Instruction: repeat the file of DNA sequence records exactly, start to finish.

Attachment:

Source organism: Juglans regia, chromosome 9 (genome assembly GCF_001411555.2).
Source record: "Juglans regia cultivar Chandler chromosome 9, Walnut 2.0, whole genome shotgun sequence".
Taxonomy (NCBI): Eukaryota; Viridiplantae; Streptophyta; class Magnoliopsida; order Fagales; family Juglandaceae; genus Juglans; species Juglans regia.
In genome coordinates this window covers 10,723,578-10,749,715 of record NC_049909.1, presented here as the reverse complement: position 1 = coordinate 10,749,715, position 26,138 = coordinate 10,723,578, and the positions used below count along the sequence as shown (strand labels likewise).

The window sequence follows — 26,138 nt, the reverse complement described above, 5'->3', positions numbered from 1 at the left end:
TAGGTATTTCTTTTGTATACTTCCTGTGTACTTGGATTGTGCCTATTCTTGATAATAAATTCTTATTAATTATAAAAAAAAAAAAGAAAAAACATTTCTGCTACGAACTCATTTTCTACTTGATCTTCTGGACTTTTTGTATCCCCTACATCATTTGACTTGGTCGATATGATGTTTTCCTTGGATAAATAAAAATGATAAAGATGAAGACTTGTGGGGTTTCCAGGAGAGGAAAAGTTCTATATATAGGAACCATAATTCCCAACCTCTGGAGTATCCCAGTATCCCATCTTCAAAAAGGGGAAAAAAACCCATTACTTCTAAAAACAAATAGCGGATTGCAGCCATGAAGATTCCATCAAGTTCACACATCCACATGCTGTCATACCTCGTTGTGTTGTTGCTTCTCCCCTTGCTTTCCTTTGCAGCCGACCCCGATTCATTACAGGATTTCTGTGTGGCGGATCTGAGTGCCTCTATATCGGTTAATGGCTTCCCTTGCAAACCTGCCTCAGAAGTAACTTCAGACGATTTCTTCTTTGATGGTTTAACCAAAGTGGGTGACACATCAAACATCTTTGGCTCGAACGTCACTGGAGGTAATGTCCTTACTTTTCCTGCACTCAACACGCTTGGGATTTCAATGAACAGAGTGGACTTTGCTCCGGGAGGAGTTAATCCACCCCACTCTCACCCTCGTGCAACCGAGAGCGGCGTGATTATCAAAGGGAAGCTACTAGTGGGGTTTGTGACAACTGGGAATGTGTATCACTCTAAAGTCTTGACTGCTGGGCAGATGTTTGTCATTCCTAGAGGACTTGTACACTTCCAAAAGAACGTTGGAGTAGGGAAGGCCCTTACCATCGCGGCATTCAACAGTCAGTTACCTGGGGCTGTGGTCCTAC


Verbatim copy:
Source organism: Juglans regia, chromosome 9 (genome assembly GCF_001411555.2).
Source record: "Juglans regia cultivar Chandler chromosome 9, Walnut 2.0, whole genome shotgun sequence".
Taxonomy (NCBI): Eukaryota; Viridiplantae; Streptophyta; class Magnoliopsida; order Fagales; family Juglandaceae; genus Juglans; species Juglans regia.
In genome coordinates this window covers 10,723,578-10,749,715 of record NC_049909.1, presented here as the reverse complement: position 1 = coordinate 10,749,715, position 26,138 = coordinate 10,723,578, and the positions used below count along the sequence as shown (strand labels likewise).

The window sequence follows — 26,138 nt, the reverse complement described above, 5'->3', positions numbered from 1 at the left end:
TAGGTATTTCTTTTGTATACTTCCTGTGTACTTGGATTGTGCCTATTCTTGATAATAAATTCTTATTAATTATAAAAAAAAAAAAGAAAAAACATTTCTGCTACGAACTCATTTTCTACTTGATCTTCTGGACTTTTTGTATCCCCTACATCATTTGACTTGGTCGATATGATGTTTTCCTTGGATAAATAAAAATGATAAAGATGAAGACTTGTGGGGTTTCCAGGAGAGGAAAAGTTCTATATATAGGAACCATAATTCCCAACCTCTGGAGTATCCCAGTATCCCATCTTCAAAAAGGGGAAAAAAACCCATTACTTCTAAAAACAAATAGCGGATTGCAGCCATGAAGATTCCATCAAGTTCACACATCCACATGCTGTCATACCTCGTTGTGTTGTTGCTTCTCCCCTTGCTTTCCTTTGCAGCCGACCCCGATTCATTACAGGATTTCTGTGTGGCGGATCTGAGTGCCTCTATATCGGTTAATGGCTTCCCTTGCAAACCTGCCTCAGAAGTAACTTCAGACGATTTCTTCTTTGATGGTTTAACCAAAGTGGGTGACACATCAAACATCTTTGGCTCGAACGTCACTGGAGGTAATGTCCTTACTTTTCCTGCACTCAACACGCTTGGGATTTCAATGAACAGAGTGGACTTTGCTCCGGGAGGAGTTAATCCACCCCACTCTCACCCTCGTGCAACCGAGAGCGGCGTGATTATCAAAGGGAAGCTACTAGTGGGGTTTGTGACAACTGGGAATGTGTATCACTCTAAAGTCTTGACTGCTGGGCAGATGTTTGTCATTCCTAGAGGACTTGTACACTTCCAAAAGAACGTTGGAGTAGGGAAGGCCCTTACCATCGCGGCATTCAACAGTCAGTTACCTGGGGCTGTGGTCCTAC